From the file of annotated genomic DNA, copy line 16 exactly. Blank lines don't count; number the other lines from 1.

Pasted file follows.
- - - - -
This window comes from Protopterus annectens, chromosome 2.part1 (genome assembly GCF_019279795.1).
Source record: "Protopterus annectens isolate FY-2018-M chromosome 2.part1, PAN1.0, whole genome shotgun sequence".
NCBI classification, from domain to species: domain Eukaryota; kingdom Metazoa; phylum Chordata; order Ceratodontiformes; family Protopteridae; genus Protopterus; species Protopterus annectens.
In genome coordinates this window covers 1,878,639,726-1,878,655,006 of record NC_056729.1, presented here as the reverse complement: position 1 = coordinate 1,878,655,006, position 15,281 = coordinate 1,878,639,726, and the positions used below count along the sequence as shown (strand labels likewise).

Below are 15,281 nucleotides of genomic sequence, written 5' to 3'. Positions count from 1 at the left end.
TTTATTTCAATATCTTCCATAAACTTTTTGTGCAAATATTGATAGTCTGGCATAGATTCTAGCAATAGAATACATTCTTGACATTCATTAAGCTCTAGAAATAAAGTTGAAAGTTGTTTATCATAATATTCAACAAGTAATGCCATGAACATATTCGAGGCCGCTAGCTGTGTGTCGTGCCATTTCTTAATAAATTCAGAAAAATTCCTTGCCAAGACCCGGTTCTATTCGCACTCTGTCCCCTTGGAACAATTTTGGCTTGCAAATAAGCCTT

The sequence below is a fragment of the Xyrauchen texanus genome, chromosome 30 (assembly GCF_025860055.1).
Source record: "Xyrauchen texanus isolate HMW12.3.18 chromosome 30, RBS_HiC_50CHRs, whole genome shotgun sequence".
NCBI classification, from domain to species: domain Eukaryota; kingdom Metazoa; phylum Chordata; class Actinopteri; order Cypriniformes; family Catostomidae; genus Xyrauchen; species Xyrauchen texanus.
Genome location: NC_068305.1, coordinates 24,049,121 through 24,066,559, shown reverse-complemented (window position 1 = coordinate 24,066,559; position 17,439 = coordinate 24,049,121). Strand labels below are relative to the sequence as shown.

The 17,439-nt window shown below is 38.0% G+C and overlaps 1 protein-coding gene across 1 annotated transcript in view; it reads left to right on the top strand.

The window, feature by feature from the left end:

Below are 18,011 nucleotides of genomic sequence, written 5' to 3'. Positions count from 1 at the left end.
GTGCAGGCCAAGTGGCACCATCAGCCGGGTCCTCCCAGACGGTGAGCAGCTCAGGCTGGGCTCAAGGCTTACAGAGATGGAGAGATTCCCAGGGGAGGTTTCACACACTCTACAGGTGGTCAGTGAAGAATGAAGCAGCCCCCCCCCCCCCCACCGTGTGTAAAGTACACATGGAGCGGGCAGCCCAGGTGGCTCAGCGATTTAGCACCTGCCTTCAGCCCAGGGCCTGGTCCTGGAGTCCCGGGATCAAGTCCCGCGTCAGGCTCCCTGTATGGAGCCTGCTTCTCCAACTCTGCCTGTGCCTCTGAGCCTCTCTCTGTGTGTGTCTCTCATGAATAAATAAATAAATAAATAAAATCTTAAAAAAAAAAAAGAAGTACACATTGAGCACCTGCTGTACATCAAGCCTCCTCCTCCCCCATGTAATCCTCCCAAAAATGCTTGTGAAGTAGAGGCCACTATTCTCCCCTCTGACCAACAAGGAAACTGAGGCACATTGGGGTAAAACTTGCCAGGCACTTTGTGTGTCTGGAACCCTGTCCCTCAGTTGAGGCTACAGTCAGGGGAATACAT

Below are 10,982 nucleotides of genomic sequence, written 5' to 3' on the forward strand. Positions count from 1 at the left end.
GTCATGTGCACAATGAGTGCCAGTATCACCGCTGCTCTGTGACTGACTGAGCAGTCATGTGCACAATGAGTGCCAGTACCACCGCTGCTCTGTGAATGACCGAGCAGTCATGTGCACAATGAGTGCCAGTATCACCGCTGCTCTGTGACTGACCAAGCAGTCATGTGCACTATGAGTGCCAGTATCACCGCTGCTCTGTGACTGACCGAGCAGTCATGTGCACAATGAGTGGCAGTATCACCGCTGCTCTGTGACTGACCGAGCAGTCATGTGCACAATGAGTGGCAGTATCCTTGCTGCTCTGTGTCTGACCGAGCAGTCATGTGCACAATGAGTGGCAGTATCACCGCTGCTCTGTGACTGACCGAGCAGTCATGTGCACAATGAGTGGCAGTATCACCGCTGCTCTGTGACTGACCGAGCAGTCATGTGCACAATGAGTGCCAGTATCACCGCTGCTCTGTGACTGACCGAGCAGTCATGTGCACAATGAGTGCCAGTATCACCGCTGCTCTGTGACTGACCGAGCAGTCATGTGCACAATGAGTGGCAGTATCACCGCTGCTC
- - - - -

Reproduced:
GTCATGTGCACAATGAGTGCCAGTATCACCGCTGCTCTGTGACTGACTGAGCAGTCATGTGCACAATGAGTGCCAGTACCACCGCTGCTCTGTGAATGACCGAGCAGTCATGTGCACAATGAGTGCCAGTATCACCGCTGCTCTGTGACTGACCAAGCAGTCATGTGCACTATGAGTGCCAGTATCACCGCTGCTCTGTGACTGACCGAGCAGTCATGTGCACAATGAGTGGCAGTATCACCGCTGCTCTGTGACTGACCGAGCAGTCATGTGCACAATGAGTGGCAGTATCCTTGCTGCTCTGTGTCTGACCGAGCAGTCATGTGCACAATGAGTGGCAGTATCACCGCTGCTCTGTGACTGACCGAGCAGTCATGTGCACAATGAGTGGCAGTATCACCGCTGCTCTGTGACTGACCGAGCAGTCATGTGCACAATGAGTGCCAGTATCACCGCTGCTCTGTGACTGACCGAGCAGTCATGTGCACAATGAGTGCCAGTATCACCGCTGCTCTGTGACTGACCGAGCAGTCATGTGCACAATGAGTGGCAGTATCACCGCTGCTC